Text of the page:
After mostly shrugging off Apple's jabs at Windows Vista and watching itself slowly but surely lose some market share, it still took the worst worldwide recession in generations to get Microsoft's attention to start firing back at competitors. This is a company that cannot afford to rest on its laurels, nor one that can afford to blow dollar after dollar in a blinding struggle for relevance in markets that it is an also-ran in (i.e. Internet Search). Google's head on assault began years ago as it made the web (and inherently itself) the first destination for millions of computer users, then it got them hooked on a new way of looking at e-mail, then followed that with calendars and slowly simple documents and spreadsheets, all while being dismissed by market leaders as too simple or too weak for real use. Newsflash to those competitors: Majority of people only really need simple and weak, and powerful office suites and complex operating systems exist on most computers because there was no other choice!

The web browser is the portal to the new technology world and Google, Microsoft and Apple (AAPL) all know it, however Google's become the most nimble of the three at being able to adapt to it. Chrome was a starting point, and while getting 30 million users in 9 months is a good start, it is still just a tiny fraction of the web population, so Google's got a long way to go before it can claim the browser Chrome a success. Chrome OS on the other hand is a different animal, it'll be the only thing users need to get up and running on a new computer while having simple native tasks be quick and web tasks even quicker. As new web technologies evolve along with the growing presence of "offline" web apps, there was still always a need to have some distinction between the browser and the operation system. That line is blurring and perhaps Google's figured this out and may just have found a way to combine the two under Chrome's umbrella. Brilliant, if it were available today, but unfortunately for Google and its users the creation of a platform needs the help of several building partners, since no one buys an operating system off the shelf these days. Except of course for loyal Mac purists, which love having their Mac OS X be the latest and greatest, and given Apple's pricing commitment to the next version of OS X its a hard upgrade to pass up. Kudos to Apple for figuring out people can still want to buy software off the shelf.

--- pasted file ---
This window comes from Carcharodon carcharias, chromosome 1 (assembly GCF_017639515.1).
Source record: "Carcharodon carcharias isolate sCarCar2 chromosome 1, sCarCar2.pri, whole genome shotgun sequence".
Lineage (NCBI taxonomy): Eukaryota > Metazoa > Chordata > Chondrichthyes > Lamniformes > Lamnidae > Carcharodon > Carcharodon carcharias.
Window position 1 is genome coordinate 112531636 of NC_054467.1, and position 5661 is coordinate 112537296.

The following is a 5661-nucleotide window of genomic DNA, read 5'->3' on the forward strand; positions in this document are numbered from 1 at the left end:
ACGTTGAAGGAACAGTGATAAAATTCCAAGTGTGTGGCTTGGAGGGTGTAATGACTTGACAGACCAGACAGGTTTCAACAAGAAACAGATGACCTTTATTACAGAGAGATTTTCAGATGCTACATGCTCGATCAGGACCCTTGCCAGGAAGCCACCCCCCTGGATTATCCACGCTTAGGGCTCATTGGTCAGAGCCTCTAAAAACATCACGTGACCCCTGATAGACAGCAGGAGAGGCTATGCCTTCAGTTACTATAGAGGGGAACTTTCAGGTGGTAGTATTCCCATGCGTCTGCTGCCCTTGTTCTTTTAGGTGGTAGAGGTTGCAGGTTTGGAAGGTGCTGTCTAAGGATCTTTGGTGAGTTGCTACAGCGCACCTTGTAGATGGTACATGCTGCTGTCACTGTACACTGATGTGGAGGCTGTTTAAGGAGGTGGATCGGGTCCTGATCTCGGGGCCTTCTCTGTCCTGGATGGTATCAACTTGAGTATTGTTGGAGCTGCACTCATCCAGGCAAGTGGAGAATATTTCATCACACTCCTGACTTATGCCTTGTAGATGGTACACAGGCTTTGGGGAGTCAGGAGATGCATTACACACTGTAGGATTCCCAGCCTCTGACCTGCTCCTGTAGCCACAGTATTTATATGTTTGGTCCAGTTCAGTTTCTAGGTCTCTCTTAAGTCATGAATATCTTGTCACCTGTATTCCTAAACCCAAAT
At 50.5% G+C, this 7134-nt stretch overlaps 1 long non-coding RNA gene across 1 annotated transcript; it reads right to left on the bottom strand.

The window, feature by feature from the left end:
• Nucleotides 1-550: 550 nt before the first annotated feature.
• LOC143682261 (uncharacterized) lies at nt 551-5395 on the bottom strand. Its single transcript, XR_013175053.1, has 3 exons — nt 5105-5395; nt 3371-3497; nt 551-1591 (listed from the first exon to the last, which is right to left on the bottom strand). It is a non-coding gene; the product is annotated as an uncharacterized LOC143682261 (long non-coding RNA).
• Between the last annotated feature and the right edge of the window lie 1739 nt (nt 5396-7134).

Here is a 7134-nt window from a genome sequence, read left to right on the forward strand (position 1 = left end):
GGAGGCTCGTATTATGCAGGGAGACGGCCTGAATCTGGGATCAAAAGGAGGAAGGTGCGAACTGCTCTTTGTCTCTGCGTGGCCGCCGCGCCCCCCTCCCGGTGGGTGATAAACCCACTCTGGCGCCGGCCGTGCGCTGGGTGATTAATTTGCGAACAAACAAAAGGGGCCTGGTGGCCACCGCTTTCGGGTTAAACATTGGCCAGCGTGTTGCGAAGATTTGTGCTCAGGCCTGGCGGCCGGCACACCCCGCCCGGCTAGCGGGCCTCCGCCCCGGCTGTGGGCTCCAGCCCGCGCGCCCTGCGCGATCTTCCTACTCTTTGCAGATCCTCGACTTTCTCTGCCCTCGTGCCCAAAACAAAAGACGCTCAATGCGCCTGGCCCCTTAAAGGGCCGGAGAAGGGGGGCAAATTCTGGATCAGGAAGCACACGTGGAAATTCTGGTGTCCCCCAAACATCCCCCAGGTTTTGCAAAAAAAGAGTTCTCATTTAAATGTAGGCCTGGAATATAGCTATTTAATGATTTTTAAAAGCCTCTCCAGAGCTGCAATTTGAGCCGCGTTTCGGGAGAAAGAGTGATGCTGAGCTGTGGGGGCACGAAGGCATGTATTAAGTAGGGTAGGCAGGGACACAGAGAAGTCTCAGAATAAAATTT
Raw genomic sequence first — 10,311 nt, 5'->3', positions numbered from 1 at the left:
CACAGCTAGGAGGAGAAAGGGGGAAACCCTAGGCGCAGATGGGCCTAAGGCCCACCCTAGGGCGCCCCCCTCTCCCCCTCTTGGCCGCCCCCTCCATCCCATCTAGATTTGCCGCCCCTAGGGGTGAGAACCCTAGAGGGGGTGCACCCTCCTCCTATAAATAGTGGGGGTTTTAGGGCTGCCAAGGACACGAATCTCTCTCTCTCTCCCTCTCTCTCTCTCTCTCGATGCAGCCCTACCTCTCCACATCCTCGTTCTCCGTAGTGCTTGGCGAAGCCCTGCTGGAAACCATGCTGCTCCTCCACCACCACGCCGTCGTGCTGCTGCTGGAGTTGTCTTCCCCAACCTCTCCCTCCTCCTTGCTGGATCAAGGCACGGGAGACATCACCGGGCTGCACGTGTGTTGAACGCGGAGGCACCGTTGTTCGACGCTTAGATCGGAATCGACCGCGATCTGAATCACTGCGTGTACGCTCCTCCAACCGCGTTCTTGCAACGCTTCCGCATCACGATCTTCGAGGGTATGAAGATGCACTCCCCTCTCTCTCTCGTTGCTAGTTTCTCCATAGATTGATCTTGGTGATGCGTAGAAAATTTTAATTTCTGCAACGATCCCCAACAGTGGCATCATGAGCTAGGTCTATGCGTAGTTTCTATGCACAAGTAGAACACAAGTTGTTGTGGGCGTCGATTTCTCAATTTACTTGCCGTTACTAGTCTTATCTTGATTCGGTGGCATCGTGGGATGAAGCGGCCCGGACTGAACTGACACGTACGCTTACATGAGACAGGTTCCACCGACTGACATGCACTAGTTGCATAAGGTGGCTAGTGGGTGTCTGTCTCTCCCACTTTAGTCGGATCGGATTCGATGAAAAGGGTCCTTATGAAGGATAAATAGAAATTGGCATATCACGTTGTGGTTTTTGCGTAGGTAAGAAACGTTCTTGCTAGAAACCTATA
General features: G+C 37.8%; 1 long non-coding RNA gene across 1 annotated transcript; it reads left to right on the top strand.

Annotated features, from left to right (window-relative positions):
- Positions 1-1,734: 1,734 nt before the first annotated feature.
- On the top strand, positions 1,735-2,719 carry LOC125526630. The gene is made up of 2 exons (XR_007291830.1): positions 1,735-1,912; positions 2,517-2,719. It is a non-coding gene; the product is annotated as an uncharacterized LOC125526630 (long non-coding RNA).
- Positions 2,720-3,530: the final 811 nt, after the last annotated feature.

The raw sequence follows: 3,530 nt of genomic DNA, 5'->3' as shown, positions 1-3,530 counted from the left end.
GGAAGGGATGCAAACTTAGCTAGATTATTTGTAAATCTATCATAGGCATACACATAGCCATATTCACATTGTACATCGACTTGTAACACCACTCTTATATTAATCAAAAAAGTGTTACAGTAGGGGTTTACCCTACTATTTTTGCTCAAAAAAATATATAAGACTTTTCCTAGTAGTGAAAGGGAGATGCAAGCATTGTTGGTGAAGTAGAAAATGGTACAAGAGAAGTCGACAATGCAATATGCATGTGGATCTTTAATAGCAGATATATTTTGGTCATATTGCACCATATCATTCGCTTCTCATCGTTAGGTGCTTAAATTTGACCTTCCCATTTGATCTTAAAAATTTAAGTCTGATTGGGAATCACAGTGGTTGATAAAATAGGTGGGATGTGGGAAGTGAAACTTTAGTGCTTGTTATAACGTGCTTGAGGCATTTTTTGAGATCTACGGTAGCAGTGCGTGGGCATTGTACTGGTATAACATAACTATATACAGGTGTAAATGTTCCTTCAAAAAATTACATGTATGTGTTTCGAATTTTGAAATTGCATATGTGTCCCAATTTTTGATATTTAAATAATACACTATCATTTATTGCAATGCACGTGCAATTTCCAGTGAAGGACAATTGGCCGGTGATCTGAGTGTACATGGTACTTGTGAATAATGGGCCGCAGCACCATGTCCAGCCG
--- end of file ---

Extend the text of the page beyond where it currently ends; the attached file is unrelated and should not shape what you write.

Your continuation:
$29 for a new version of an operating system, that's an incredible price from the folks at Cupertino, and something Microsoft's bean-counters certainly cannot match with Windows 7. However, someone can, and that someone is Google! Chrome OS, like the Chrome browser, is of course based on open-source software, and in and of itself will be open-source, just like Google's Android OS is for mobile phones. What that means is that Chrome OS will cost NOTHING to computer manufacturers who will shoe-horn it into the netbooks/laptops/desktops of the future. Tough to compete with free! Especially if its quality free from a source as reputable as Google.